Saturday, January 23, 2016

Why is the Venice Carnival so Early this Year? + Four Concurrent Press Conferences

Venice Carnival 2016 Opens - Photo: Cat Bauer
Venice Carnival 2016 Opens - Photo: Cat Bauer
(Venice, Italy) The 2016 Carnival of Venice is early this year, starting today, January 23, the Eve of the Full Moon, and running through February 7, Mardi Gras -- French for "Fat Tuesday," the day before Lent begins. Why is it so early?

The date depends on Easter, which is a moveable feast, celebrated on the first Sunday after the first full moon that occurs on or after the March Equinox. This year, that full moon is on March 23, so it means Easter will be on Sunday, March 27. Ash Wednesday occurs exactly 46 days before Easter -- 40 fasting days not counting Sundays -- which will be February 10th this year.  Which means that Mardi Gras, the last night to get crazy before the fasting begins, is on February 9th. Got all that?

Journalists were flying all around Venice yesterday on their magic carpets, since there were four press conferences scheduled at the same time:


Venice Biennale 7th International Kid's Carnival
Venice Biennale 7th International Kid's Carnival
GIRO GIRO TONDO - Around the World is the theme of La Biennale's 7th International Kid's Carnival, which runs from January 30 to February 7th. Giro Giro Tondo is the Italian version of Ring Around the Rosie, a puzzling children's song that is found in many different cultures throughout the centuries. This year the Kid's Carnival moves back down to the Giardini, packed with fun-filled, educational activities for children and their grownups. Music, workshops, costume-making and much, much more are on the program, which you can see here. And it's all free!


Murano Glass Museum
A Light for Emilia-Romagna - Photo: Consorzio Promovetro Murano
A Light for Emilia-Romagna - The Sant'Agostino Chandeliers is an exhibition at the Murano Glass Museum that runs from January 23 to February 28. In May, 2012, Emilia-Romagna, a region of Northern Italy whose capital is Bologna, was hit by an earthquake that caused death and destruction. Four magnificent chandeliers in the small town of Sant'Agostino survived the quake; the largest one was over 16 feet tall, magnificent in crystal gold and amber.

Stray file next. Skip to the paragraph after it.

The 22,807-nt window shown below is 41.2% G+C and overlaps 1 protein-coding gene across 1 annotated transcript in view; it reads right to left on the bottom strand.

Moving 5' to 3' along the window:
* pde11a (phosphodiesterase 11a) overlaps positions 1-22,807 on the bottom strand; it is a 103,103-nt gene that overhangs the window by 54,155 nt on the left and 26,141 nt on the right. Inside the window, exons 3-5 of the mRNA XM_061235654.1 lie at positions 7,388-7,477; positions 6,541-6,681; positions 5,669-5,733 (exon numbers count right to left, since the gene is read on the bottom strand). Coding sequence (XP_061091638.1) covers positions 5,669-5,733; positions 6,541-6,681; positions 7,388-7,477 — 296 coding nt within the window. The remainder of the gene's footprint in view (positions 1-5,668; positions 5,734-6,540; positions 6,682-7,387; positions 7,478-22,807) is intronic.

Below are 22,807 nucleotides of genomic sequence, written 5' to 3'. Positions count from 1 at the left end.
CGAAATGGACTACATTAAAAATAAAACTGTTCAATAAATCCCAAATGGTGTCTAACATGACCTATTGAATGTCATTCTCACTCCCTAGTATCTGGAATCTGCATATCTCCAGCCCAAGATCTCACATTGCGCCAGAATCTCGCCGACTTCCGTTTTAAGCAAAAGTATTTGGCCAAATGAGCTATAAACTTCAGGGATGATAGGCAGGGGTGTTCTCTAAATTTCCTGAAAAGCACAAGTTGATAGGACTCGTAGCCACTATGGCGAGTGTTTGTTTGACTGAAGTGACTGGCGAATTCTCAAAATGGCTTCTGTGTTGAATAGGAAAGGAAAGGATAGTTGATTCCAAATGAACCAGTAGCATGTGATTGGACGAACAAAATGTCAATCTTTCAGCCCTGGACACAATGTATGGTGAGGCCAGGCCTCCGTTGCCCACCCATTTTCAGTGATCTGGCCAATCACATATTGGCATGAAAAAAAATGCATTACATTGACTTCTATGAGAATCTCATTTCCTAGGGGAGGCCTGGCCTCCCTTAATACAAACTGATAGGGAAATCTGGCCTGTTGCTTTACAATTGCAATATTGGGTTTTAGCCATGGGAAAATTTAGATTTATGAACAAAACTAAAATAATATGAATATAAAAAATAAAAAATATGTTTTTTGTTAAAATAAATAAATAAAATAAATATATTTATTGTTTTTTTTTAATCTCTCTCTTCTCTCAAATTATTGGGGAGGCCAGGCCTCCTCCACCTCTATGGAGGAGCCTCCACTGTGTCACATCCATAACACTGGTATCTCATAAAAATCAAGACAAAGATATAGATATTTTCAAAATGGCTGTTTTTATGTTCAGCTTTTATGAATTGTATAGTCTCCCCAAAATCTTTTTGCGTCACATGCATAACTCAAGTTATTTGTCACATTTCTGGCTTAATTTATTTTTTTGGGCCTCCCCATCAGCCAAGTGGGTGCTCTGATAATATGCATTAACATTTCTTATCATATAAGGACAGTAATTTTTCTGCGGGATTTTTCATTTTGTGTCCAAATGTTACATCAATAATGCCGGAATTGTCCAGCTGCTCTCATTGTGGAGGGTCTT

The Consorzio Promovetro of Murano decided to use their expertise to help their friends in the neighboring region, and transferred the chandeliers from Ferrara to Murano (with a lot of help from all sorts of Italian powers), where they have been lovingly restored over the last three years. Luciano Gambaro, President of the Murano Glass Promotion Consortium Promoverto said, "It is a great joy for us to use our professionalism to help the population of Emilia-Romagna that has suffered so much. These chandeliers have become a symbol to them because they survived the earthquake despite their fragility." Teatro La Fenice curated the design, and Venetian author Alberto Toso Fei curated the book that accompanies the exhibition.


La Gondola photographic club at Tre Oci
Alice's Looking Glass - Maurizio Trifilidis
Tre Oci Tre Mostre is three different photo exhibitions running from January 23 to March 28 at the Casa dei Tre Oci on Giudecca, a venue devoted to photography. La Gondola photographic club rules the ground floor, and divides its own exhibition into three: photos inspired by the title of Lewis Carroll's Alice Through the  Looking Glass; NeroSuBianco (Black on White) curated by Manfredo Manfroi, Italian photography in the decade from 1950-60; and the winners of the 2015 Sguadi Femminili portfolio.

Next, on the first floor, are 75 images of Venice by Roberto Polillo, and on the second floor is Giulio Obici's Il Flâneur Detective. A flâneur is someone who walks the streets, observing the life around him. Giulio Obici (1934-2011) was a columnist and special correspondent who investigated terrorism in Italy, whose short novels were published posthumously in 2015. The photos on display are sort of like an author's notes which were photographed instead of written.